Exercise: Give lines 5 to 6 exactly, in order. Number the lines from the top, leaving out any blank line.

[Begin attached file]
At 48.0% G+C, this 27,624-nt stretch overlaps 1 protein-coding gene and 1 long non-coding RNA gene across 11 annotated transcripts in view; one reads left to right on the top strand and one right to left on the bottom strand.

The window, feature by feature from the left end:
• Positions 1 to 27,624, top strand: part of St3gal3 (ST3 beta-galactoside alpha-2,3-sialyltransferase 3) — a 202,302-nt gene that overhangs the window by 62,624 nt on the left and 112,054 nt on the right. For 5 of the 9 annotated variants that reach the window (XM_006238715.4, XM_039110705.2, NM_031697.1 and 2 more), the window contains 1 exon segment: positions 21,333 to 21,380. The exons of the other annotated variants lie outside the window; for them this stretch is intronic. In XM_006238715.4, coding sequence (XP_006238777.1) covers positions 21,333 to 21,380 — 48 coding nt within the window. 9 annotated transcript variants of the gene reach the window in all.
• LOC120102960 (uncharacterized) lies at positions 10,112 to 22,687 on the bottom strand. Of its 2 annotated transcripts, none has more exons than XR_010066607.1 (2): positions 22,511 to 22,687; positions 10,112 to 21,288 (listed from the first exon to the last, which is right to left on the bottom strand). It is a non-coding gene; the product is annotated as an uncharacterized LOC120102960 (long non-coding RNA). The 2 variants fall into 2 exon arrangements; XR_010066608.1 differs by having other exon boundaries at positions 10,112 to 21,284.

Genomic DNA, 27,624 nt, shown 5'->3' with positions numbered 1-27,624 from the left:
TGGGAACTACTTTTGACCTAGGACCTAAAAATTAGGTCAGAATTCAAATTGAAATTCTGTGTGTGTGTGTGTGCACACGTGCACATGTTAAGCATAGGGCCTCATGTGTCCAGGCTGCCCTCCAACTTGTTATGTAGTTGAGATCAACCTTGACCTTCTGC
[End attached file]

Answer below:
Genomic DNA, 27,624 nt, shown 5'->3' with positions numbered 1-27,624 from the left:
TGGGAACTACTTTTGACCTAGGACCTAAAAATTAGGTCAGAATTCAAATTGAAATTCTGTGTGTGTGTGTGTGCACACGTGCACATGTTAAGCATAGGGCCTCATGTGTCCAGGCTGCCCTCCAACTTGTTATGTAGTTGAGATCAACCTTGACCTTCTGC